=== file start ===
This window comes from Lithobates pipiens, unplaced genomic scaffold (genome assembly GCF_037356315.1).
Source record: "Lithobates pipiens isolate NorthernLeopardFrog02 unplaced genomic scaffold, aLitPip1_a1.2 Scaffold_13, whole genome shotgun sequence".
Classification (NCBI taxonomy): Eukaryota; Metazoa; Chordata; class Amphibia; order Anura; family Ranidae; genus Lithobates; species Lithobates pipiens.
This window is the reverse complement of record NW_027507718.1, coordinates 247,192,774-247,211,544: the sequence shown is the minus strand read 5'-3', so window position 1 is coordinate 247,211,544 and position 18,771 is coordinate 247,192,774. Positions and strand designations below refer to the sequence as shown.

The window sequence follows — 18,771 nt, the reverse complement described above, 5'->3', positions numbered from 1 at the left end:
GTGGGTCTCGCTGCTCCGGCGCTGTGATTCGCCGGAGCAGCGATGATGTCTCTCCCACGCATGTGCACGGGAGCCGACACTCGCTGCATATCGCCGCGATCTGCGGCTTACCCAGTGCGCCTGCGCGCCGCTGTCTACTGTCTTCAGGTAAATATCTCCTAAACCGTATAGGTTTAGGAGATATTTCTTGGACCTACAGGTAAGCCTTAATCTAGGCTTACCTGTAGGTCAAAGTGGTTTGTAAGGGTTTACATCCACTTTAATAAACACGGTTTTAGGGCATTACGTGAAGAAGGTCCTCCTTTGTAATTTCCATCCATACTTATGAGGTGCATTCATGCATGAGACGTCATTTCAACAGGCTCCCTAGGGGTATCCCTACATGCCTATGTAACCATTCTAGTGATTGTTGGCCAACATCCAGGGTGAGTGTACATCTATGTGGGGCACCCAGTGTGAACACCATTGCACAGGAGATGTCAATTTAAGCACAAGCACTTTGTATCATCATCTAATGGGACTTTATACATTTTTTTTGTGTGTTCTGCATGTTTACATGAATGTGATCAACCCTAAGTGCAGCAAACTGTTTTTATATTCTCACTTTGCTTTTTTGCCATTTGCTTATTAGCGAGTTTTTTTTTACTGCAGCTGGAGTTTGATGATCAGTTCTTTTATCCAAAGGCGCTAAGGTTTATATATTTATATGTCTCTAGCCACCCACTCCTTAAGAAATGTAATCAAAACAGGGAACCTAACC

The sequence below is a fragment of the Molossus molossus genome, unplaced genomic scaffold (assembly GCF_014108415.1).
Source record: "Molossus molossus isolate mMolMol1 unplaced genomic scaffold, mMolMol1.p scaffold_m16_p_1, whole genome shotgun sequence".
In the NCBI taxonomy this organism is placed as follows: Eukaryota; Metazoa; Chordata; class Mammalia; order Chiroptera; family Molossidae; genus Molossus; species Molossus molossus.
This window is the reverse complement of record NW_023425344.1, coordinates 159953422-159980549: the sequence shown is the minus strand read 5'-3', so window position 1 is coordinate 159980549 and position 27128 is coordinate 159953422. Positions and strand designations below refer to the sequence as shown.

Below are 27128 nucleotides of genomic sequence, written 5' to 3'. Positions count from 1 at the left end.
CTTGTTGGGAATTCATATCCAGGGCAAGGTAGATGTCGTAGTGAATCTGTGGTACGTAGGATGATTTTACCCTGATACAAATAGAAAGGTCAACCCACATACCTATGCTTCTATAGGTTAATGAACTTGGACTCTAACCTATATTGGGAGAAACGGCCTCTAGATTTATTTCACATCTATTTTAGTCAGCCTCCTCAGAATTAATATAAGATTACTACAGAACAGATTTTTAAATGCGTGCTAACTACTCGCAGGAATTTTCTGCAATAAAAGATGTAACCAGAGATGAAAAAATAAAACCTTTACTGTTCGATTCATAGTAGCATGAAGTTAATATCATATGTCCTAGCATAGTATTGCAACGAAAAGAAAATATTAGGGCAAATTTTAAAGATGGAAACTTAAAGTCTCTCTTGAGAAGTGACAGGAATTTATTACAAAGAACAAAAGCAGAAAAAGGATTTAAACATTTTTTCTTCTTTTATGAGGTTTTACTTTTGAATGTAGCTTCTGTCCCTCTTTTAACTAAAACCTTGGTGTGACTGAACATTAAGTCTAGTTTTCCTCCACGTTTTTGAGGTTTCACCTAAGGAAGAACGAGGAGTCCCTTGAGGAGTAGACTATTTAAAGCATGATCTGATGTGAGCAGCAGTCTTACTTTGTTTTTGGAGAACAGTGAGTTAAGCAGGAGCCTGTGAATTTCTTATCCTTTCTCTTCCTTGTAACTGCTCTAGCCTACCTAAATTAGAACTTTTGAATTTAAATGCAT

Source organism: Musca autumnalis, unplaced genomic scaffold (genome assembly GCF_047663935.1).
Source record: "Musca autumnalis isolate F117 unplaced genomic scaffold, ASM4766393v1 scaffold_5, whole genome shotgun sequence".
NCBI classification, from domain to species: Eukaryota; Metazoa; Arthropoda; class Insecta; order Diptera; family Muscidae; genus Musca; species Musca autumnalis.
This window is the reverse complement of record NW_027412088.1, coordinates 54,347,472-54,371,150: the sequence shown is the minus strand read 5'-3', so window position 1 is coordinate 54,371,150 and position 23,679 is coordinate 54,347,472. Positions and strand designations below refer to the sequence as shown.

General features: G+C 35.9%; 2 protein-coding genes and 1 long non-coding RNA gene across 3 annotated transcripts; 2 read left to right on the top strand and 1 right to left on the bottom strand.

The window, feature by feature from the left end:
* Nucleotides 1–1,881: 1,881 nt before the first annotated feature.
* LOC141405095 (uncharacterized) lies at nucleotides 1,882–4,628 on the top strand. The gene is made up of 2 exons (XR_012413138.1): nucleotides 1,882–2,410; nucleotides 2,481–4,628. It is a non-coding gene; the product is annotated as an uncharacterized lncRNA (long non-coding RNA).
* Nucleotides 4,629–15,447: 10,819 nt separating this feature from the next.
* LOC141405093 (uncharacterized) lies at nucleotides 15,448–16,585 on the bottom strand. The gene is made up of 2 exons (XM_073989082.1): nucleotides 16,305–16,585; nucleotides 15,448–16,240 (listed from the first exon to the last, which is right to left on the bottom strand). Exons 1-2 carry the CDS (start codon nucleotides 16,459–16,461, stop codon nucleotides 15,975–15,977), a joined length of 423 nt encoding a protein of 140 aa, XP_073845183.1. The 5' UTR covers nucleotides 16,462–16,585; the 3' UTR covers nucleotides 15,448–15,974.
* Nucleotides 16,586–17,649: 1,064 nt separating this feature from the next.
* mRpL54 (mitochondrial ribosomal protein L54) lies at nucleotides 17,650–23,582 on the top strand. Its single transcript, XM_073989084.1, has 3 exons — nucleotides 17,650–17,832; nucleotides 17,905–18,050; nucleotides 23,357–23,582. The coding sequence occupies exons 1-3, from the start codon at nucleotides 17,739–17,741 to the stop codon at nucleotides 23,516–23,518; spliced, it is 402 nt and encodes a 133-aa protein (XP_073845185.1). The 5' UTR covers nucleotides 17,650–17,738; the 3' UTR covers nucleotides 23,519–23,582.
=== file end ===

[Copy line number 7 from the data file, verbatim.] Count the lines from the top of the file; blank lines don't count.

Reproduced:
The sequence below is a fragment of the Molossus molossus genome, unplaced genomic scaffold (assembly GCF_014108415.1).